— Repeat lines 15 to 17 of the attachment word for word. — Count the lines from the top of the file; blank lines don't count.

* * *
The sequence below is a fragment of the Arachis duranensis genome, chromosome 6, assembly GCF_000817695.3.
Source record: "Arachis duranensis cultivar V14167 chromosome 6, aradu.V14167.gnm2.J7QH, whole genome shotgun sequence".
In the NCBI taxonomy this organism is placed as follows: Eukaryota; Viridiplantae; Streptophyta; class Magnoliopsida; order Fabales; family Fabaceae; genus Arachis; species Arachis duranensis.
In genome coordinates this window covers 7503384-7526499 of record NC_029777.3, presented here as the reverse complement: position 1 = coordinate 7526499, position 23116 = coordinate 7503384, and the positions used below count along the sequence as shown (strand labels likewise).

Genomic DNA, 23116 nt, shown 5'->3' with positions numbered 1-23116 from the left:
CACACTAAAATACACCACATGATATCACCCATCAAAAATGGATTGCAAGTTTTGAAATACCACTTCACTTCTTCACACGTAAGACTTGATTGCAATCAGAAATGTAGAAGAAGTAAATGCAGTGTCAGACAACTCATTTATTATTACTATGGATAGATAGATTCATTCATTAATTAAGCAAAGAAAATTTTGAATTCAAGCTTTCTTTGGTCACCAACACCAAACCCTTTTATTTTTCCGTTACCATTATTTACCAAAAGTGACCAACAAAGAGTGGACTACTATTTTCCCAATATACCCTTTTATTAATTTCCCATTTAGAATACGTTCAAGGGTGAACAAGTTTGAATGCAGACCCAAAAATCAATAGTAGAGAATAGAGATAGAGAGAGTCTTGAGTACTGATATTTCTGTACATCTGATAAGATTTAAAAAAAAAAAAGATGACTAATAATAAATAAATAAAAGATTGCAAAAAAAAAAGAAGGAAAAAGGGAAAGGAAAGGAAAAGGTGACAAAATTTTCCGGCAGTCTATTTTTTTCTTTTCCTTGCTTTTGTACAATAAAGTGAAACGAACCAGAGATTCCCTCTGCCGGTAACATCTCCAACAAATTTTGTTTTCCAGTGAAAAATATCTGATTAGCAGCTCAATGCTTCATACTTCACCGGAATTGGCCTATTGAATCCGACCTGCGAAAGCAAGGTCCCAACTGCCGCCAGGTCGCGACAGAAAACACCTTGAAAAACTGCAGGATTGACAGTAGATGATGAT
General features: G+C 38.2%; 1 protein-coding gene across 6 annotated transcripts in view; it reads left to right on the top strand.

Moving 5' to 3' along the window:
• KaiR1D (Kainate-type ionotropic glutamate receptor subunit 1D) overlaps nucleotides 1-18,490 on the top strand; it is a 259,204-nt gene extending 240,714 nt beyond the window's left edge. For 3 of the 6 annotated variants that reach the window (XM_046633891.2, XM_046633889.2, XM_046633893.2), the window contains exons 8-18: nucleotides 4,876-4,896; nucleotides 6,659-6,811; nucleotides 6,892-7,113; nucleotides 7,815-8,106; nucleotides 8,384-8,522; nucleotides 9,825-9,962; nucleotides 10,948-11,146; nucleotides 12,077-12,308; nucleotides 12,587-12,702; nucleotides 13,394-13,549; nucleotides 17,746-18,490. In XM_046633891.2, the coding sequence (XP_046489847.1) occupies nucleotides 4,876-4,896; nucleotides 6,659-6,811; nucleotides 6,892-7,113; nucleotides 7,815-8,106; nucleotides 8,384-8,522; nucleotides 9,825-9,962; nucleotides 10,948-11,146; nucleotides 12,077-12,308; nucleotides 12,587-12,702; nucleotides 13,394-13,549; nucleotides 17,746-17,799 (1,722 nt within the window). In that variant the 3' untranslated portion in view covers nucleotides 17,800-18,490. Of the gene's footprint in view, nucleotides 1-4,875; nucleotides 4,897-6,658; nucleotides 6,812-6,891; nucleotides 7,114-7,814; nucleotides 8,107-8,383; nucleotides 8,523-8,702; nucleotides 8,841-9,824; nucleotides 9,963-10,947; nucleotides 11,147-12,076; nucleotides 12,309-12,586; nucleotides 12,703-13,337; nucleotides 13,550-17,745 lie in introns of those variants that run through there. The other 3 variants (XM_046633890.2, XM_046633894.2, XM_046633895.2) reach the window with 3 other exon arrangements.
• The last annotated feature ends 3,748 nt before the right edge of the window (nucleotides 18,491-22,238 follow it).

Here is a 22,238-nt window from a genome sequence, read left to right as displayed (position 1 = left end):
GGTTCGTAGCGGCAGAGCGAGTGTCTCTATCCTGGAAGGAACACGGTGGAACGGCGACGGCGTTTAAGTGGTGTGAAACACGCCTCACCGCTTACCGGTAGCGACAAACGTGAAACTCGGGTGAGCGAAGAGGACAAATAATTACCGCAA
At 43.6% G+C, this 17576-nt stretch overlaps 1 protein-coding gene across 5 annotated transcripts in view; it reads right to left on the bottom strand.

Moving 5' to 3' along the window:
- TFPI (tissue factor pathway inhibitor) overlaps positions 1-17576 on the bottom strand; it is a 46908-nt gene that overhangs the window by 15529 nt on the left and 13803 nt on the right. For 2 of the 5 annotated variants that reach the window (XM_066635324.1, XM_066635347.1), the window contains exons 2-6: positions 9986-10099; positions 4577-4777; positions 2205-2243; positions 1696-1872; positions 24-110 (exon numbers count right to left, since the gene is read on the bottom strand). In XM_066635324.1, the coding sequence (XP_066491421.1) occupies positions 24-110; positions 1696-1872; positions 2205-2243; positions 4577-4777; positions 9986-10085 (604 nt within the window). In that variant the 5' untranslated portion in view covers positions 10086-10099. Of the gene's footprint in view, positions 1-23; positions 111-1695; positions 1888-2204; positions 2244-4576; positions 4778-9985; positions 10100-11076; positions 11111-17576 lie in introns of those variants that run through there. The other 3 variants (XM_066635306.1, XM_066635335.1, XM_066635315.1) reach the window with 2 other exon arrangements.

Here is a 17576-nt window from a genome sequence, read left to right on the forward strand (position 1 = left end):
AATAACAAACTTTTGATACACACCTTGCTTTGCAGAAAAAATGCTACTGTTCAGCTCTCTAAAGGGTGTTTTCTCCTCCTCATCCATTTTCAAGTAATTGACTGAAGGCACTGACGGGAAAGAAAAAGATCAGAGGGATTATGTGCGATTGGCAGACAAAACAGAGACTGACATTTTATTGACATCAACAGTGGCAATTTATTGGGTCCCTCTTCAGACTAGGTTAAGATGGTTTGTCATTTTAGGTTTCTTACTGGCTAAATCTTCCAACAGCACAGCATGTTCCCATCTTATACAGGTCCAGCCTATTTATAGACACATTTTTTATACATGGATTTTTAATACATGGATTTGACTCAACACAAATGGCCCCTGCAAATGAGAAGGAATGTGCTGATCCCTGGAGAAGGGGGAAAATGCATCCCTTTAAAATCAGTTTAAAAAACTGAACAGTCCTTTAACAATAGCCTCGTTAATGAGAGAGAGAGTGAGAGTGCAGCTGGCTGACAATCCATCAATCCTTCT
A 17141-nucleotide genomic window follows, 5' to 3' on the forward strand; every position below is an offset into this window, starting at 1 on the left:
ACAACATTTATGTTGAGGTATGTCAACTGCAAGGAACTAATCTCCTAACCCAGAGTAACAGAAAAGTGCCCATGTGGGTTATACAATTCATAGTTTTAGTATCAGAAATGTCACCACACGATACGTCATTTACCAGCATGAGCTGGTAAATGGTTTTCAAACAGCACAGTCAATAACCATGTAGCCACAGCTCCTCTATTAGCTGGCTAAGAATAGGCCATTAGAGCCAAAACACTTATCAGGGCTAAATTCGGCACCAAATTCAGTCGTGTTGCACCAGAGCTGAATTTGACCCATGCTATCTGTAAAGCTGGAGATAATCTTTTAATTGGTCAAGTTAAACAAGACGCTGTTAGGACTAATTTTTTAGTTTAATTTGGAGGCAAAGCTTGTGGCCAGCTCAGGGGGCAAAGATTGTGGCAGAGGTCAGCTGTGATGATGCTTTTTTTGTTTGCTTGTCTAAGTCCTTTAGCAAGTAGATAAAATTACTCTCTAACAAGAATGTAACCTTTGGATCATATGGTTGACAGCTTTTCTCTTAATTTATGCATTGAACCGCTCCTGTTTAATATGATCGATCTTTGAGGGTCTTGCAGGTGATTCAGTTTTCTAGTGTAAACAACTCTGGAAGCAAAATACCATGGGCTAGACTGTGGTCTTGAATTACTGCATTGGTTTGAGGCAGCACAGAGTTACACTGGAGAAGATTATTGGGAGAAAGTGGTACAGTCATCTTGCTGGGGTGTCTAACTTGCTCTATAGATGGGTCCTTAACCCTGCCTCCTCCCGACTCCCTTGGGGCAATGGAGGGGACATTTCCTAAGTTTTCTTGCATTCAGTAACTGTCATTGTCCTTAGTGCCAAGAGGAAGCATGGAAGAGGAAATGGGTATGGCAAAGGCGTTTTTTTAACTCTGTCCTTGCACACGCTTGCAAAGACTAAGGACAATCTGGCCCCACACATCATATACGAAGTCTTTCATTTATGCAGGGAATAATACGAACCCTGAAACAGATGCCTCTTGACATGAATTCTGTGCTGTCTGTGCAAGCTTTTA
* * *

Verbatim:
- TFPI (tissue factor pathway inhibitor) overlaps positions 1-17576 on the bottom strand; it is a 46908-nt gene that overhangs the window by 15529 nt on the left and 13803 nt on the right. For 2 of the 5 annotated variants that reach the window (XM_066635324.1, XM_066635347.1), the window contains exons 2-6: positions 9986-10099; positions 4577-4777; positions 2205-2243; positions 1696-1872; positions 24-110 (exon numbers count right to left, since the gene is read on the bottom strand). In XM_066635324.1, the coding sequence (XP_066491421.1) occupies positions 24-110; positions 1696-1872; positions 2205-2243; positions 4577-4777; positions 9986-10085 (604 nt within the window). In that variant the 5' untranslated portion in view covers positions 10086-10099. Of the gene's footprint in view, positions 1-23; positions 111-1695; positions 1888-2204; positions 2244-4576; positions 4778-9985; positions 10100-11076; positions 11111-17576 lie in introns of those variants that run through there. The other 3 variants (XM_066635306.1, XM_066635335.1, XM_066635315.1) reach the window with 2 other exon arrangements.

Here is a 17576-nt window from a genome sequence, read left to right on the forward strand (position 1 = left end):
AATAACAAACTTTTGATACACACCTTGCTTTGCAGAAAAAATGCTACTGTTCAGCTCTCTAAAGGGTGTTTTCTCCTCCTCATCCATTTTCAAGTAATTGACTGAAGGCACTGACGGGAAAGAAAAAGATCAGAGGGATTATGTGCGATTGGCAGACAAAACAGAGACTGACATTTTATTGACATCAACAGTGGCAATTTATTGGGTCCCTCTTCAGACTAGGTTAAGATGGTTTGTCATTTTAGGTTTCTTACTGGCTAAATCTTCCAACAGCACAGCATGTTCCCATCTTATACAGGTCCAGCCTATTTATAGACACATTTTTTATACATGGATTTTTAATACATGGATTTGACTCAACACAAATGGCCCCTGCAAATGAGAAGGAATGTGCTGATCCCTGGAGAAGGGGGAAAATGCATCCCTTTAAAATCAGTTTAAAAAACTGAACAGTCCTTTAACAATAGCCTCGTTAATGAGAGAGAGAGTGAGAGTGCAGCTGGCTGACAATCCATCAATCCTTCT